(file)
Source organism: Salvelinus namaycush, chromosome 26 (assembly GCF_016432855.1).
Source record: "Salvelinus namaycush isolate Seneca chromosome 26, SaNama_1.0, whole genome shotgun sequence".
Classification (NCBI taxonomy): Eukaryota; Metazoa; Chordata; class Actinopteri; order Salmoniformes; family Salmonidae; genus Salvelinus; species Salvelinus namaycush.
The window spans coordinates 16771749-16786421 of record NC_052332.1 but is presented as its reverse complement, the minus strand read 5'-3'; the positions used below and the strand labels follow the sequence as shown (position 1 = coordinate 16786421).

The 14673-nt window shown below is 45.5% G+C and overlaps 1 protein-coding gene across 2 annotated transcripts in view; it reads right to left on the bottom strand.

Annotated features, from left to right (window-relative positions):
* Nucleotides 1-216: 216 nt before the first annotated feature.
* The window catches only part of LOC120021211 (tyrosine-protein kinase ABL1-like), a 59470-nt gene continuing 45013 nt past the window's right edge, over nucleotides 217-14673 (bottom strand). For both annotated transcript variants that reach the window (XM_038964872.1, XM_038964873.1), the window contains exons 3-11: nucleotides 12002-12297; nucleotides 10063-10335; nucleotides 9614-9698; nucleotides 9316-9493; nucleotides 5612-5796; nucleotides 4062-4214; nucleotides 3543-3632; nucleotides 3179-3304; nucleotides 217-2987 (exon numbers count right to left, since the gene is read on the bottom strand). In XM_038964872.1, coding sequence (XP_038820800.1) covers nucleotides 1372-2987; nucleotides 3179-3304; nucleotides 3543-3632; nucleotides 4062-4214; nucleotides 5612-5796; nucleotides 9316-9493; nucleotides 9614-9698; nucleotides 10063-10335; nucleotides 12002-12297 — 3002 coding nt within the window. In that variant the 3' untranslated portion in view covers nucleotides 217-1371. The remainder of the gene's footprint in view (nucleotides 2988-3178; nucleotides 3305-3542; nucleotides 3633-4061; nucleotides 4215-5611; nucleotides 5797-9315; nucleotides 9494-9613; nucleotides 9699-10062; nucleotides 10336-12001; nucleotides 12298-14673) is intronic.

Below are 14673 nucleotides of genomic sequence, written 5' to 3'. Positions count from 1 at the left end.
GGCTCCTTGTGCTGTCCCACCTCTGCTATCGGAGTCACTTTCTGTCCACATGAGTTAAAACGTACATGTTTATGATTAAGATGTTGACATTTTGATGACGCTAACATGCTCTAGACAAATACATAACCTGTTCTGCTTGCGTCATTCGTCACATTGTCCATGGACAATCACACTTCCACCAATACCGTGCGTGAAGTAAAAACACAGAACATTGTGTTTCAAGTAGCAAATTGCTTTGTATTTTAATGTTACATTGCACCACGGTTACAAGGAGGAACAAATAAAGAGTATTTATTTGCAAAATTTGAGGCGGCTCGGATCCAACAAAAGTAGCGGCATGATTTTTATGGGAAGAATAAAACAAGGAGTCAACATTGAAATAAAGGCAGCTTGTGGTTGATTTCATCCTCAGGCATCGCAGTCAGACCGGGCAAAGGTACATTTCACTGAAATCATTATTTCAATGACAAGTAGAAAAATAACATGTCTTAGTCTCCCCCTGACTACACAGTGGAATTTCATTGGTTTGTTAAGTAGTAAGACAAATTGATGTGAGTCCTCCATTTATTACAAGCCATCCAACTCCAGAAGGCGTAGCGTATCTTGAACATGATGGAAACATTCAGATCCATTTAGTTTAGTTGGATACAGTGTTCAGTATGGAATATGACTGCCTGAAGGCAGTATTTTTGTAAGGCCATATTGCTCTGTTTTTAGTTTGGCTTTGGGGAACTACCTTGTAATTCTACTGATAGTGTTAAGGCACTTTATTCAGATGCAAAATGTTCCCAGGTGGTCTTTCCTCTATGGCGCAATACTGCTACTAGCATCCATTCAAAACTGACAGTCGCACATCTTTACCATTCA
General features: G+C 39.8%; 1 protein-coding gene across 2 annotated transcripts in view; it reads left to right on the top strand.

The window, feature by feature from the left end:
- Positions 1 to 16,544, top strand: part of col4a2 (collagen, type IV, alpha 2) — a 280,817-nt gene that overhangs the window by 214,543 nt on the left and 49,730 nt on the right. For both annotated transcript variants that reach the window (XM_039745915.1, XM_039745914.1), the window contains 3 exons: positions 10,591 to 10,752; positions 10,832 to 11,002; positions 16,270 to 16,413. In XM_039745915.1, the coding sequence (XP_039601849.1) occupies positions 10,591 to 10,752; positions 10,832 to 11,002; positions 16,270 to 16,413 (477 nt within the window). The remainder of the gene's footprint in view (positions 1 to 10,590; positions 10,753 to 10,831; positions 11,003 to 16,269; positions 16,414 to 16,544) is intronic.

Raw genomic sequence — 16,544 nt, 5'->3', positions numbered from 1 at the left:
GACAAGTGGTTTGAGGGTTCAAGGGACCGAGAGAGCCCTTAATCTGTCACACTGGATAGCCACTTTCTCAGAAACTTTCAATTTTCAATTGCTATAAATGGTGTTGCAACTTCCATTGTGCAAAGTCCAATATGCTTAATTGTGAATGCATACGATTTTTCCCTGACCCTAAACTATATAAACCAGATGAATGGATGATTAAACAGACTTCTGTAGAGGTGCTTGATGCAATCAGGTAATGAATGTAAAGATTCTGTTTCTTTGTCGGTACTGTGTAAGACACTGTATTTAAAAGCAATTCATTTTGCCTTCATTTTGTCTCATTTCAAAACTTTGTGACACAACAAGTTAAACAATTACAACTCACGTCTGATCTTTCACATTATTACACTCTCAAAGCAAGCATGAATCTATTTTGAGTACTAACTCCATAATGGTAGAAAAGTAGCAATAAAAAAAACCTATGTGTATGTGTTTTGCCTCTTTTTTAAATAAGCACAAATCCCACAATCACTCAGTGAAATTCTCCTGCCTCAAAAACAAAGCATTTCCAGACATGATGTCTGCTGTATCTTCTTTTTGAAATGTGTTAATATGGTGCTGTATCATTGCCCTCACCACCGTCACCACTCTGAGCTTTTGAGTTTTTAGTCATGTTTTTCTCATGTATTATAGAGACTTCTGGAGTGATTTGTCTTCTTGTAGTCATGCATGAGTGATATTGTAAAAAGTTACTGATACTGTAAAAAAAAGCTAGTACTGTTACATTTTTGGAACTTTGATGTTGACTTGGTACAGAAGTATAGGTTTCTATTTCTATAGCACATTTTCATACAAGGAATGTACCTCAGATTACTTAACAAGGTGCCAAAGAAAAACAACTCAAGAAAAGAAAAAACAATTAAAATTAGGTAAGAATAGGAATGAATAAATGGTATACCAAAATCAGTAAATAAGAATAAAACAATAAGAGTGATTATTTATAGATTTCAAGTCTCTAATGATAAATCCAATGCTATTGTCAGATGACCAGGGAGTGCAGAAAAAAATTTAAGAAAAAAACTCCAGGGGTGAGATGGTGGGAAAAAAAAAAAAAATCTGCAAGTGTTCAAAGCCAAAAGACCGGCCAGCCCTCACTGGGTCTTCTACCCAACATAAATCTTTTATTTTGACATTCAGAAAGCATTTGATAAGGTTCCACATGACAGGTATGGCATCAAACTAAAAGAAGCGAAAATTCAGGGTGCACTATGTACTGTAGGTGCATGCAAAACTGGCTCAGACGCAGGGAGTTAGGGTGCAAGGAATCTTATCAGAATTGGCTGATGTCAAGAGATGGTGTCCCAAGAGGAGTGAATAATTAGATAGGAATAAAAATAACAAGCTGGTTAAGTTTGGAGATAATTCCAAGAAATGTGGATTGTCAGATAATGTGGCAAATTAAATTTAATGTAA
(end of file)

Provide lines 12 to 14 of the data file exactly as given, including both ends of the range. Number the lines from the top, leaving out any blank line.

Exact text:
The window, feature by feature from the left end:
- Positions 1 to 16,544, top strand: part of col4a2 (collagen, type IV, alpha 2) — a 280,817-nt gene that overhangs the window by 214,543 nt on the left and 49,730 nt on the right. For both annotated transcript variants that reach the window (XM_039745915.1, XM_039745914.1), the window contains 3 exons: positions 10,591 to 10,752; positions 10,832 to 11,002; positions 16,270 to 16,413. In XM_039745915.1, the coding sequence (XP_039601849.1) occupies positions 10,591 to 10,752; positions 10,832 to 11,002; positions 16,270 to 16,413 (477 nt within the window). The remainder of the gene's footprint in view (positions 1 to 10,590; positions 10,753 to 10,831; positions 11,003 to 16,269; positions 16,414 to 16,544) is intronic.

Raw genomic sequence — 16,544 nt, 5'->3', positions numbered from 1 at the left: